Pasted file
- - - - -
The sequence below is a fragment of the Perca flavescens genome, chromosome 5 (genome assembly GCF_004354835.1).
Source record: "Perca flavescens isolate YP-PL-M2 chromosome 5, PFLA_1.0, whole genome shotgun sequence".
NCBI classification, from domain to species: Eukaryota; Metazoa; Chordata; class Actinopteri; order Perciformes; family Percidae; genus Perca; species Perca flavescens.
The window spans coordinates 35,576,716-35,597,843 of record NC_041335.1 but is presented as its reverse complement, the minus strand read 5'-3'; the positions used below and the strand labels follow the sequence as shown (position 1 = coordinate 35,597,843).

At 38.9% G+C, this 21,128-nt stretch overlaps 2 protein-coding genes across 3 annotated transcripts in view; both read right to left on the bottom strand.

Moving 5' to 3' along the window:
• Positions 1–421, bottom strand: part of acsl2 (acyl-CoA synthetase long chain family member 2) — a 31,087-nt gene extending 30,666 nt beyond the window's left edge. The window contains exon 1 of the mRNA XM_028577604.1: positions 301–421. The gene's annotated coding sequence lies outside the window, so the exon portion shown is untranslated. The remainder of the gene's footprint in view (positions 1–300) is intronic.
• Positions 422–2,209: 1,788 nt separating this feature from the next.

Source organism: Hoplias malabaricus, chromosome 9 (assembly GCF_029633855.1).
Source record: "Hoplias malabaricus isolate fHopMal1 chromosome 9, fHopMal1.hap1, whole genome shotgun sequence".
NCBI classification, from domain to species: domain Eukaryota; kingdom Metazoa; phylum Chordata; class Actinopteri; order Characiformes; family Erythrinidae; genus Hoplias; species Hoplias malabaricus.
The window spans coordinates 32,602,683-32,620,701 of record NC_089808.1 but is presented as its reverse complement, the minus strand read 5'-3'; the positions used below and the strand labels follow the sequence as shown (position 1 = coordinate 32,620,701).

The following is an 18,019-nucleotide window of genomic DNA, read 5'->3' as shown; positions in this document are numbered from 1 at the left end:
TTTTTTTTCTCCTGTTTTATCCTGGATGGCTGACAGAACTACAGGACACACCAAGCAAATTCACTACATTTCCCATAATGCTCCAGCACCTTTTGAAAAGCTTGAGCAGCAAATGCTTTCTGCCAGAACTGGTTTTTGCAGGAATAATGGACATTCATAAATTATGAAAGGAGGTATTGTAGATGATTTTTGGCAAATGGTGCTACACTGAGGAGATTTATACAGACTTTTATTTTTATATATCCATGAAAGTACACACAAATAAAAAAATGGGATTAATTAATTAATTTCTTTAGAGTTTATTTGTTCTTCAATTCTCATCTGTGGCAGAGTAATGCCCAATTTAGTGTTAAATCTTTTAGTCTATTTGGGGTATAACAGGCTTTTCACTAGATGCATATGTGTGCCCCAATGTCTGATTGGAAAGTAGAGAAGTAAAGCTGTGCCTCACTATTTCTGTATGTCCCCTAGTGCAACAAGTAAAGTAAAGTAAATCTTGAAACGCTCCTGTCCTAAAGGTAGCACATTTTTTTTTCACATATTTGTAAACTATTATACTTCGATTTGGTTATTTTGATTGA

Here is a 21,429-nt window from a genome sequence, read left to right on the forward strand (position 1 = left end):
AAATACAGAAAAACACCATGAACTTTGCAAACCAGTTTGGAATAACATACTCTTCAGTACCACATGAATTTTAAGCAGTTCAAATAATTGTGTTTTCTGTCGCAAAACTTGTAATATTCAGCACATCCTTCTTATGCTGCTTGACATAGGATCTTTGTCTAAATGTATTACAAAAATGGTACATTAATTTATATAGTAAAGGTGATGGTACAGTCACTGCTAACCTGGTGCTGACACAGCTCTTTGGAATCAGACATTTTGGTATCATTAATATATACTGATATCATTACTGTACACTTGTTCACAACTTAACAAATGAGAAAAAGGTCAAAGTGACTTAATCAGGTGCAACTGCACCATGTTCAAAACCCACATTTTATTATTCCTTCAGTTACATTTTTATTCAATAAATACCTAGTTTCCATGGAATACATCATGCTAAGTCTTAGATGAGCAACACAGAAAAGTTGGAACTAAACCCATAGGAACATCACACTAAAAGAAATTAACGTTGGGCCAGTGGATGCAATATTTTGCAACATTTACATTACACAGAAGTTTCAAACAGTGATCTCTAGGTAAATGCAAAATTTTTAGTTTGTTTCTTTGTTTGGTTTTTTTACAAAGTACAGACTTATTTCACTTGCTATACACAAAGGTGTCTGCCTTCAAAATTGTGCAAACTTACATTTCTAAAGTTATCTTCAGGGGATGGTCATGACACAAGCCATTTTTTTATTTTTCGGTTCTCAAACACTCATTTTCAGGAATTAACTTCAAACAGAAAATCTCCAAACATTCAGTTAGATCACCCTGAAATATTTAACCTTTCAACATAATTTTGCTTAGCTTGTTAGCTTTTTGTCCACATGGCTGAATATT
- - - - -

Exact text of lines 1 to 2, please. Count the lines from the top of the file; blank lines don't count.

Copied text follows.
The sequence below is a fragment of the Perca flavescens genome, chromosome 5 (genome assembly GCF_004354835.1).
Source record: "Perca flavescens isolate YP-PL-M2 chromosome 5, PFLA_1.0, whole genome shotgun sequence".